In the long tradition of "How I Rebuilt My Blog" developer posts, here's my humble entry. I did not set out to build a new website, but here I am.
Before we get started let's go over a few questions you might have from the title:
Gemini is a new(ish) protocol for content, a successor to Gopher that is like a stripped down version of the Web.
Fly.io is a service for deploying apps to the edge. It has an interesting take that differs from competitors in that it deploys Dockerfiles, which means you can deploy almost anything.
With that out of the way, back to the story. I've been interested in Fly.io for a while. Recently I discovered that you can deploy non-HTTP apps as well. Coupled with the use of Dockerfiles, this means that Fly.io can be used to deploy any sort of networking app, using practically any language.
Filled with excitement I looked for something to build. Quickly I landed on a Gopher site. Gopher is an older protocol that is like a stripped down version of the Web. You have plain text, links, a few images, and not much else. It means that your pages load very quickly and building a site is likewise simple.
When I started this project I was unaware of Gemini! I'll skip past this section, but suffice to say, deploying a Gopher server to Fly.io was remarkably simple.
Skipping ahead, once I did discover Gemini I quickly fell in love. Gemini is like Gopher but more modern. The native text format is called "gemtext" and is a little like a slim version of Markdown.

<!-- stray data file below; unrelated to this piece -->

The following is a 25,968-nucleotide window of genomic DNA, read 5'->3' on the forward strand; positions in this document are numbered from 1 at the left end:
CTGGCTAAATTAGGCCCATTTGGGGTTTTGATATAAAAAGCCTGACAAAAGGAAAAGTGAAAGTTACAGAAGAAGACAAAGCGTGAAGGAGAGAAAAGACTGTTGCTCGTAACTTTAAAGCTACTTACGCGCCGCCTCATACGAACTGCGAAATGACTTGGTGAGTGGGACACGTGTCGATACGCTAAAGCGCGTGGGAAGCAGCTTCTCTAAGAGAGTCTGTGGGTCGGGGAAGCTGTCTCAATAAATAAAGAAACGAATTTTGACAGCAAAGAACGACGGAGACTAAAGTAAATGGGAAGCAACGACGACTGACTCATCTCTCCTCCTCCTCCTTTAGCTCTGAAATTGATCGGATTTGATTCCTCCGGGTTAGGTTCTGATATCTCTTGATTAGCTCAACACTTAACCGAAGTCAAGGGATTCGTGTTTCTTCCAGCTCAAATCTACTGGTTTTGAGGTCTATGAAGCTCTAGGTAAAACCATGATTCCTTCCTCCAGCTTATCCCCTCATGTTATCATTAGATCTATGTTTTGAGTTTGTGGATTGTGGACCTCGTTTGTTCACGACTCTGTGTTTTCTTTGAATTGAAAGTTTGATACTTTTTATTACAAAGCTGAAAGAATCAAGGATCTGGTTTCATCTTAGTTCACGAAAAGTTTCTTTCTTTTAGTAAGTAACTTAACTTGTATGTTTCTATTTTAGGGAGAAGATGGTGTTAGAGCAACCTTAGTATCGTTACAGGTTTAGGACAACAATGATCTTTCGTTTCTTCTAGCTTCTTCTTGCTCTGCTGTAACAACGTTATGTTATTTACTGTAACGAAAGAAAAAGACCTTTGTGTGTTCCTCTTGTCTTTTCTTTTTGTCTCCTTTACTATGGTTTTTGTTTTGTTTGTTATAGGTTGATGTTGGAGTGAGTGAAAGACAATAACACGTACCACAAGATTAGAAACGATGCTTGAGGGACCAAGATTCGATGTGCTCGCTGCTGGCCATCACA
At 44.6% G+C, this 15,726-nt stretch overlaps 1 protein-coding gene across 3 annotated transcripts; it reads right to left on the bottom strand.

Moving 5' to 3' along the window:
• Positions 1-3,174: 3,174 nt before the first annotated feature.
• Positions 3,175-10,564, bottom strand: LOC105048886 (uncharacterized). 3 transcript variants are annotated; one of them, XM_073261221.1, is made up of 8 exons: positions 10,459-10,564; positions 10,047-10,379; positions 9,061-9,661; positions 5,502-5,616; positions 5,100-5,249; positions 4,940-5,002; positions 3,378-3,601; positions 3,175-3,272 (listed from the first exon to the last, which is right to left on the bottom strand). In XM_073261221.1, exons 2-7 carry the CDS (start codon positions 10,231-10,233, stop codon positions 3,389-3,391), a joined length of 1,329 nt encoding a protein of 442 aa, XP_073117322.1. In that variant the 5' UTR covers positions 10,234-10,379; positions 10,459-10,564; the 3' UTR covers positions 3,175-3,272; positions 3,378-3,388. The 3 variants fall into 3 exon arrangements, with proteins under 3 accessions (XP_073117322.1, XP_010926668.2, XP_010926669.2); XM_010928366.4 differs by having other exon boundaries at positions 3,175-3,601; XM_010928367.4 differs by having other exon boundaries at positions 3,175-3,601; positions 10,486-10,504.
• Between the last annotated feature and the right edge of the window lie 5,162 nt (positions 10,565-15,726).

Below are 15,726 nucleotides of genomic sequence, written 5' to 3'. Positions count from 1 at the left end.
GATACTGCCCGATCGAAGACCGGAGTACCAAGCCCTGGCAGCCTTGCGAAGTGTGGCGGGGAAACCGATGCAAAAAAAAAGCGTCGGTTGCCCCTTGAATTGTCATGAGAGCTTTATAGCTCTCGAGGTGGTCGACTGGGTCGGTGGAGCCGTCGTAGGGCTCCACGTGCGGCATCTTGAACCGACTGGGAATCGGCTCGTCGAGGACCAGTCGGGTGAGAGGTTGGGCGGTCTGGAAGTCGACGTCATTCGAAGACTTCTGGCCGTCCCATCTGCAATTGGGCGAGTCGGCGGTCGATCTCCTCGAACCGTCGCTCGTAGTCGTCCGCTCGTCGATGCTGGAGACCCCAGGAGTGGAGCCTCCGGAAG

For the project I chose Go as the language for a few reasons:
Deploying a Go app to Fly.io is very simple, this is my entire Dockerfile:
FROM golang:1.17 RUN mkdir /app WORKDIR /app ADD go.mod go.sum common.go main.go http.go html.go styles.css /app/ RUN go build CMD ./matthewsspace
My ideal flow was to write posts in gemtext, deploy them ... somewhere, and then have them served by the Gemini server and an HTTP server as well (given that few people use Gemini, I want my posts to be viewable on the web).
I looked into a number of Headless CMS options and ultimately hated them all. I came close to hooking up Notion but even that seemed too complex.
Instead I went with using plain AWS S3. Using Rclone I can sync files between S3 and my local filesystem in a second. This worked out great.
Building the Gopher site was easy. Gemini was slightly less so thanks to TLS. Gemini requires TLS, which is a good thing! But TLS is still a major pain to deal with if your host is not doing it for you.
Most hosts automate TLS these days, and Fly.io is no exception. However this only works for HTTPS. Any other protocol you have to load the certificate within your application.
There's a support thread about adding the certificate to your local Docker container so the app can load it. If they add this feature this all becomes much easier.
Here's what I wound up doing instead:
I installed Cerbot locally and ran the command to generate a certificate manually. Certbot is a client for generating certificates through the Let's Encrypt CA. In order to confirm you are the owner of your domain it asks you to respond to a request like this: